For a while, I've been attending the wonderful National Theatre Live events, and highly recommend them. These are productions done at the National Theatre in London and beamed live around the world to participating movie theater, done in high-definition so the video quality is vibrant. The one's I've attended, though, have not been actually "live" (because of either time differences or scheduling conflicts or who knows what reason), but delayed a week or so, sometimes longer. And occasionally they've brought back some of their classic productions, so they've been several years after the fact. But the presentation is exactly the same as what was initially sent out live. And they've all been terrific. You can find out more about what's upcoming near you here.
(Two that I'm aware of that are scheduled for the coming months are the play Obsession that stars Jude Law, and what looks to be a very inventive production of Peter Pan.)
Yesterday afternoon, I went to see the play that brought Tom Stoppard to fame, Rosencrantz & Guildenstern are Dead, which starred Daniel Radcliffe and Joshua McGuire.
The production was extremely good, and Daniel Radcliffe was, as well. I’d never seen the play before, and quite enjoyed it – the second act more. And the acting was all terrific. Radcliffe did a very nice job as Rosencrantz, but I was impressed by his co-star Joshua McGuire perhaps because I’d never heard of him before. (It may even be the more flamboyant part, which makes it impressive that Radcliffe is willing to take the less flashy role, though equally important.) Also, I was taken with a fellow named David Haig who plays “The Player” (the head of the troupe of actors who come to Elsinore) who is chew-the-scenery wonderful. I didn't think I knew him either – but when I went online to his iMDB listing, I recognized him there. The most notable thing I know him from was in Two Week’s Notice as Hugh Grant’s brother, which is a very subdued and laid-back role, wildly different.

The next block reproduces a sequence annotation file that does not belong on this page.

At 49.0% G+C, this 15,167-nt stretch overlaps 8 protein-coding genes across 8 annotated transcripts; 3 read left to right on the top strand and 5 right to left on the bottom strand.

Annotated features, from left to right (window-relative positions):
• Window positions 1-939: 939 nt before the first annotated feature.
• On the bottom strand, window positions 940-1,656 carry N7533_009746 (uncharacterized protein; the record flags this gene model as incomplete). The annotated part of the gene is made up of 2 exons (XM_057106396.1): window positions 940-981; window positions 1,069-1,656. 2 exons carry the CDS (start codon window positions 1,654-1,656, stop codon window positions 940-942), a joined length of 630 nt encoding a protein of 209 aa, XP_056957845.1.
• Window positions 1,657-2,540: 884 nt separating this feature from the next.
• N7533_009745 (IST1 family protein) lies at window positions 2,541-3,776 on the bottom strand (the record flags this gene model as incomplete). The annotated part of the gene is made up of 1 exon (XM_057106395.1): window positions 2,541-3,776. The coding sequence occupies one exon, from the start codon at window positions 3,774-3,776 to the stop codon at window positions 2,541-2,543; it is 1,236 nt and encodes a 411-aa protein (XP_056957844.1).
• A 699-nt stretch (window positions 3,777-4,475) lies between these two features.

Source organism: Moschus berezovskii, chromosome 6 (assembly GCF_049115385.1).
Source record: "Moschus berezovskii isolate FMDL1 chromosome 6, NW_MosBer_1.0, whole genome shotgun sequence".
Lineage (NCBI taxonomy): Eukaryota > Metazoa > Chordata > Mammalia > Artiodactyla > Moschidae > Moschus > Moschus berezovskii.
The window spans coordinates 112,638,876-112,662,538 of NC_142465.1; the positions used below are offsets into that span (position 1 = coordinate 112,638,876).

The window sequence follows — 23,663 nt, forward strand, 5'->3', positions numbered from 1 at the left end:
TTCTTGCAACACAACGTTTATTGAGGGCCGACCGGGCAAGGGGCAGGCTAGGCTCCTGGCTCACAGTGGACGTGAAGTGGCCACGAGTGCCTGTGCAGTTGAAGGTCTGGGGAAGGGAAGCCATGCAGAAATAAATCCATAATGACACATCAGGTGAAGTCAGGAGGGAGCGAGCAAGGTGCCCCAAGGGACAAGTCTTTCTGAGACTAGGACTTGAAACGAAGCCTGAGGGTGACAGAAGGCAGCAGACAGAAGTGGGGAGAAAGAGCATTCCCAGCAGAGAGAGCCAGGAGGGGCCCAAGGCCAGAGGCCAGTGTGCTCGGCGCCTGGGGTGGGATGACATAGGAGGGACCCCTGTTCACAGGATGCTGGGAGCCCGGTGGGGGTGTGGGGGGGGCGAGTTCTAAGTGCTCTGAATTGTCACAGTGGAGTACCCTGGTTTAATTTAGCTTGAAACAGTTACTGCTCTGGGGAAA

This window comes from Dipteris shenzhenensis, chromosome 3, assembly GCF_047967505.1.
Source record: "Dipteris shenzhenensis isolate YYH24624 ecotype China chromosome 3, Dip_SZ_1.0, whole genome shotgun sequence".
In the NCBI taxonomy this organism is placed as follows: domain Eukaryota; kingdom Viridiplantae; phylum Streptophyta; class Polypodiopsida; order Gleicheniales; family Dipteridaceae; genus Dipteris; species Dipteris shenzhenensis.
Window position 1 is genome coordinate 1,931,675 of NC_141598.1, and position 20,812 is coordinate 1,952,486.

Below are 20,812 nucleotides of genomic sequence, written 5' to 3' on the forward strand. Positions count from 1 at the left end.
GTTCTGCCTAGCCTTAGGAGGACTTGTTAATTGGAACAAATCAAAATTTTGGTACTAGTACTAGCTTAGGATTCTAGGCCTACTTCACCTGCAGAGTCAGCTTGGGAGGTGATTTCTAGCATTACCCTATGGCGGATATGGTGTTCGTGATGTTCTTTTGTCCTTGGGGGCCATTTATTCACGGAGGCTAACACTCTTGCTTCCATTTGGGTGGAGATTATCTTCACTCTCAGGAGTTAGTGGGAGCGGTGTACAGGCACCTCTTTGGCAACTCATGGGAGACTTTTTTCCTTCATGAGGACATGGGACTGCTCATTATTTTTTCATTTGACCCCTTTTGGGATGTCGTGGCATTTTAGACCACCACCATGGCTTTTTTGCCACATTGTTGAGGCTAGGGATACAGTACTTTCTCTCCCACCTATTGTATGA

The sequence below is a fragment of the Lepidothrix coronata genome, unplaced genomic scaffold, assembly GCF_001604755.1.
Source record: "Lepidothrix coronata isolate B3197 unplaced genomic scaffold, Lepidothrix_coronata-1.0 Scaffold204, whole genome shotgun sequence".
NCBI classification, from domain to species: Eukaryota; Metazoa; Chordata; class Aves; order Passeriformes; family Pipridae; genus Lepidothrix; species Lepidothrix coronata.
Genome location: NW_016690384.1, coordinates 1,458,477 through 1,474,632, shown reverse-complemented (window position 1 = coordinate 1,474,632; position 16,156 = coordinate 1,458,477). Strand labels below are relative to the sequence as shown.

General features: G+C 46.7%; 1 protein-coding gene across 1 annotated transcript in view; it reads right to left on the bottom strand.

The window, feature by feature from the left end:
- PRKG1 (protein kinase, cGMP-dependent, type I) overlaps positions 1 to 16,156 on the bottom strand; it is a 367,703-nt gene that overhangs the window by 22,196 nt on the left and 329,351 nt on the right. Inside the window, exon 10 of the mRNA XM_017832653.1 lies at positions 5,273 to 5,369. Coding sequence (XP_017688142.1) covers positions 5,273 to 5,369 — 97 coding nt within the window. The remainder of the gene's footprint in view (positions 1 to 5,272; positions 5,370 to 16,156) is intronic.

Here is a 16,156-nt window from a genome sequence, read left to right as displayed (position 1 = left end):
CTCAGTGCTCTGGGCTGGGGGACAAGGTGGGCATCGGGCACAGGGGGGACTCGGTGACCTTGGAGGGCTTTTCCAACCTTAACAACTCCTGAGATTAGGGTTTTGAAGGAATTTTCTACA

(I will assume that many here know the play, but if not, it centers on two very minor characters from Hamlet and takes what Shakespeare wrote for them in his play and mixes it with what Stoppard has developed is going on with their lives outside of their action in Hamlet. Blending the two is very clever, funny, serious and heavily over-laden with word play and philosophy on the meaning of fate and chance as is Stoppard’s style.)
Here's a very brief preview for the production with a hint of what is a long, running bit throughout the play.
Oddly, it seemed like about 15-20% of the audience left at intermission. As I said, I enjoyed the second act more (so they missed that), but it wasn’t like the first act was “bad” – it wasn’t remotely, it’s enjoyable, though it’s Stoppard at his most theoretical with word play, so it takes a bit to settle in.
You might enjoy this amusing video. They showed it before the play began – it’s Radcliffe and his co-star McGuire taking the audience on a tour of the Old Vic theatre in London and talking about the play.
Robert J. Elisberg is a political commentator, screenwriter, novelist, tech writer and also some other things that I just tend to keep forgetting.
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